Orktober is Here!
October is Orktober here at Board Game Today! As a long-time Warhammer 40,000 player, the teef grow strong with this one as Orks were the first army I played. 27 years later (yes I started when I was about 15) I still have the first Ork I ever purchased.
So, for Orktober I thought it’d be fun to dive into the rather large collection of Orks I have and wax a little nostalgic about my collection. I call it a collection because while there’s a lot of figures painted, more than enough for games, there’s factors more in bags, boxes, sealed boxes, started boxes… there’s a lot. There’s also books from Rogue Trader to the recent 9th edition release. We’ll go over them all and see how things have changed. You’ll see.
But to start, I thought it’d be fun to think back about how I got started with Orks. The answer was, I got suckered. My friends were into Warhammer 40,000 and I got roped in, pretty sure I was just playing Magic: The Gathering at the time. The 2nd edition box had been out for a bit and featured the classic mono-pose Space Marines and a squad of Goff Orks with a cardboard Dreadnought. As I wasn’t sure what to play, I honestly wanted to play Chaos, my friends offered me their Orks. For free. Who can pass up free?
So, here I was with my first army. It consisted of 40 Goff Orks (I was given two sets), 2 card Dreadnoughts, and I bought my own figures as well. The first was a Goff Nob and the other was a Squig Katapult. I have them both still to this day with a paint job from not long after I started.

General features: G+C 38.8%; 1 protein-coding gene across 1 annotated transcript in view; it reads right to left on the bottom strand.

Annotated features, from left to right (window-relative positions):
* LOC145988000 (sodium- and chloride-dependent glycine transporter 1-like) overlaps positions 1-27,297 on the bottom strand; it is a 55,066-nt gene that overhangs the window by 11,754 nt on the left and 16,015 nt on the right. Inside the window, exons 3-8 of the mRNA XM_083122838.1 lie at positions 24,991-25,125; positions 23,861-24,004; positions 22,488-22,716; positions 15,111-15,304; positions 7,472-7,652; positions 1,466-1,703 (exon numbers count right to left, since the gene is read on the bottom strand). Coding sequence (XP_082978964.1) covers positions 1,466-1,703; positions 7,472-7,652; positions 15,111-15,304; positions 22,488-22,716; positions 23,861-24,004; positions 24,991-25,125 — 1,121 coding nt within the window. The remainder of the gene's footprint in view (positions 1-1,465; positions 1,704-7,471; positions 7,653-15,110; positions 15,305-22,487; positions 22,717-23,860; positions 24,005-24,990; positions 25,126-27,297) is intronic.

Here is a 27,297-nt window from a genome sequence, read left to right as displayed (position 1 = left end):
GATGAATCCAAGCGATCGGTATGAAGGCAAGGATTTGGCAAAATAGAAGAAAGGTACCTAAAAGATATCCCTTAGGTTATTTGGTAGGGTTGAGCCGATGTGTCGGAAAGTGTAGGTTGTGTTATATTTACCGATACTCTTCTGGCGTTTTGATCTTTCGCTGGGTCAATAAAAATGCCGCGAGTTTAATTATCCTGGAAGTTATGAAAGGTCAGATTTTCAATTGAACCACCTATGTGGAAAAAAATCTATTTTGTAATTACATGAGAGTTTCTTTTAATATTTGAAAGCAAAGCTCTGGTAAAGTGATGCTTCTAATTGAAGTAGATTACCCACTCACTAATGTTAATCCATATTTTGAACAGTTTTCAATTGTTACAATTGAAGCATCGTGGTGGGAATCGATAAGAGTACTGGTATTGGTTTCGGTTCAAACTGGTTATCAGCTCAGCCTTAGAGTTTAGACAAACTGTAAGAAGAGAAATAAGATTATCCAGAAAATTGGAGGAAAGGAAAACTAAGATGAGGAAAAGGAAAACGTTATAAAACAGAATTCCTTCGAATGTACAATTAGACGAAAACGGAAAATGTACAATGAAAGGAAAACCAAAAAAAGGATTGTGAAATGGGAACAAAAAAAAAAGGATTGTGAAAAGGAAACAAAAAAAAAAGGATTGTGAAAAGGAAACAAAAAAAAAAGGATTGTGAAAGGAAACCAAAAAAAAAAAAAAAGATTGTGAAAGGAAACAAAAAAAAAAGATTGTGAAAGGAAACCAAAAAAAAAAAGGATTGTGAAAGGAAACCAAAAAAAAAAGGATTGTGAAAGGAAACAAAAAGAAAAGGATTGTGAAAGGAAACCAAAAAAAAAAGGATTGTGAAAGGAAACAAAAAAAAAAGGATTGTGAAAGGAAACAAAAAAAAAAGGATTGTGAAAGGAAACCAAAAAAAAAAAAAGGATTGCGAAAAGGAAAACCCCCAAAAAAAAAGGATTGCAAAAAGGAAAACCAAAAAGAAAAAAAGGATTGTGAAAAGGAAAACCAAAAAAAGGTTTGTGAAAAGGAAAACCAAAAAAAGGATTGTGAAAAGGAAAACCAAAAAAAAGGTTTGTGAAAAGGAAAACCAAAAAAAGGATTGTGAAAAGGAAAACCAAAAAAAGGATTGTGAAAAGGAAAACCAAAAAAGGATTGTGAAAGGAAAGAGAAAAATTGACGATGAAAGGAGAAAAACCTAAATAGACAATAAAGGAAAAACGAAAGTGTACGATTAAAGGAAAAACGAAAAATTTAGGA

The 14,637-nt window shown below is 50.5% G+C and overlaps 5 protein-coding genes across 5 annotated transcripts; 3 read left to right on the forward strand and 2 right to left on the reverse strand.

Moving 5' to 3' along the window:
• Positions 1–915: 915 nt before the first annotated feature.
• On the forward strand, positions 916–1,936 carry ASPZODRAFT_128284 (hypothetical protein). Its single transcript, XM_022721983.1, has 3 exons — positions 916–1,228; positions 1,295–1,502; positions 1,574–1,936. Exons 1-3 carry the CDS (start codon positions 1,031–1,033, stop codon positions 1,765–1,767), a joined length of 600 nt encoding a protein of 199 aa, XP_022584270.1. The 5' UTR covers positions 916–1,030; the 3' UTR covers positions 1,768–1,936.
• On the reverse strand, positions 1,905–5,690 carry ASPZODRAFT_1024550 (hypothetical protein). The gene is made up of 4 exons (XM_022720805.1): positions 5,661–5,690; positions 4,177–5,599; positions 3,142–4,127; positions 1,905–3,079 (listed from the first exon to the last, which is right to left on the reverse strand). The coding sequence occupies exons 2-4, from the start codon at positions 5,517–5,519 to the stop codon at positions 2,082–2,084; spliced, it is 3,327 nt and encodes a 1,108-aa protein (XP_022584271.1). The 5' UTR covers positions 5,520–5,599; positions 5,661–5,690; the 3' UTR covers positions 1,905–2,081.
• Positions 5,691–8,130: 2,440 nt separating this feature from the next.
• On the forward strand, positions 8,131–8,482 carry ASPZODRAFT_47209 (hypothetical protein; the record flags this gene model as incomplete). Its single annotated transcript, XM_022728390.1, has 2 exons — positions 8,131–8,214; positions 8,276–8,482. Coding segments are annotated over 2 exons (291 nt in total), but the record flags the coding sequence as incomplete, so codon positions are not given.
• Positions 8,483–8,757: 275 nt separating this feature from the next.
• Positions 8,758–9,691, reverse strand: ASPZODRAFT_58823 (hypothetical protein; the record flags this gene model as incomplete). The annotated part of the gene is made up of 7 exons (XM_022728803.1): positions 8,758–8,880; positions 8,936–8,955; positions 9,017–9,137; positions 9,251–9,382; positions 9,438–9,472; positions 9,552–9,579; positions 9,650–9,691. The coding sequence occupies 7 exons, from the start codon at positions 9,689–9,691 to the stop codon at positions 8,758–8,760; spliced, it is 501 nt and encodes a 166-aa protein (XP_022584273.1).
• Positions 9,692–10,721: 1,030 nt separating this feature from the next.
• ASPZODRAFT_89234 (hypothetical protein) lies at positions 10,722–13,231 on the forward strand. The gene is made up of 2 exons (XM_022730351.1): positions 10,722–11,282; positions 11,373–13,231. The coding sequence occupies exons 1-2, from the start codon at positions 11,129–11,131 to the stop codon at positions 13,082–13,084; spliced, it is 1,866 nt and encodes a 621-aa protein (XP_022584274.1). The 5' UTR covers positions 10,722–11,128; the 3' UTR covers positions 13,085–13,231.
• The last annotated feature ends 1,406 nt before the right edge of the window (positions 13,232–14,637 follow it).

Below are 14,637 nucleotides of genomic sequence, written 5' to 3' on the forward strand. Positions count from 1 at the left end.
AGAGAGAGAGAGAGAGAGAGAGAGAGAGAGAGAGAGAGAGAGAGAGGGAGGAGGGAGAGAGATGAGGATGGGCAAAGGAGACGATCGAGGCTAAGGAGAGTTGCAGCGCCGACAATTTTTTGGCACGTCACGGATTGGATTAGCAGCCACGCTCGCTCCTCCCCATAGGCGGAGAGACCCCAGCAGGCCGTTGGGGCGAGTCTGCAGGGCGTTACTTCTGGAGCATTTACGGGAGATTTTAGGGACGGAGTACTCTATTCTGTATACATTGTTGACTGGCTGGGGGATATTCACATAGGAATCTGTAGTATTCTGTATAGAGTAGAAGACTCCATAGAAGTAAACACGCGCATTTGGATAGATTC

While I was at first a little bummed I was stuck with Orks, I began to love them.
I soon got the Ork Codex for 2nd edition and that opened up the world. I began to fall in love with the utter insanity and chaotic nature of my Ork army. It was as likely I’d destroy my own army as I would the enemy I faced. Squig Katapults required guessing distances as did the Pulsa Rokkits. Then there was the amazing Battlewagon rule where you could put on as many Orks as you wanted and if they fell, you rolled to see if they were injured. It was an age of silliness and a hell of a lot of fun.
I myself loved the Blood Axe clan and their looted tanks. My interest shifted to extend to how my army looked itself with Mega armored Orks sporting looted Terminator armor and my Warbosses based off of Space Marine heroes. All of that will get to be shown but what I kept consistent was my army told a story and a lot was just different enough it’d get you to pause and take a look.
Things obviously changed and the Orks lost a bit of their personality going from goofy to more feral beings with the various editions after the second. Gorka Morka added a twist to the army and recently Speed Freeks and Beast Snaggas each shifted the army a bit more. But, that’s all for another time.
For now, with a new codex, it’s Waaagh time for me as the beat of war begins to drum and an Ork army decades old prepares to do battle once more.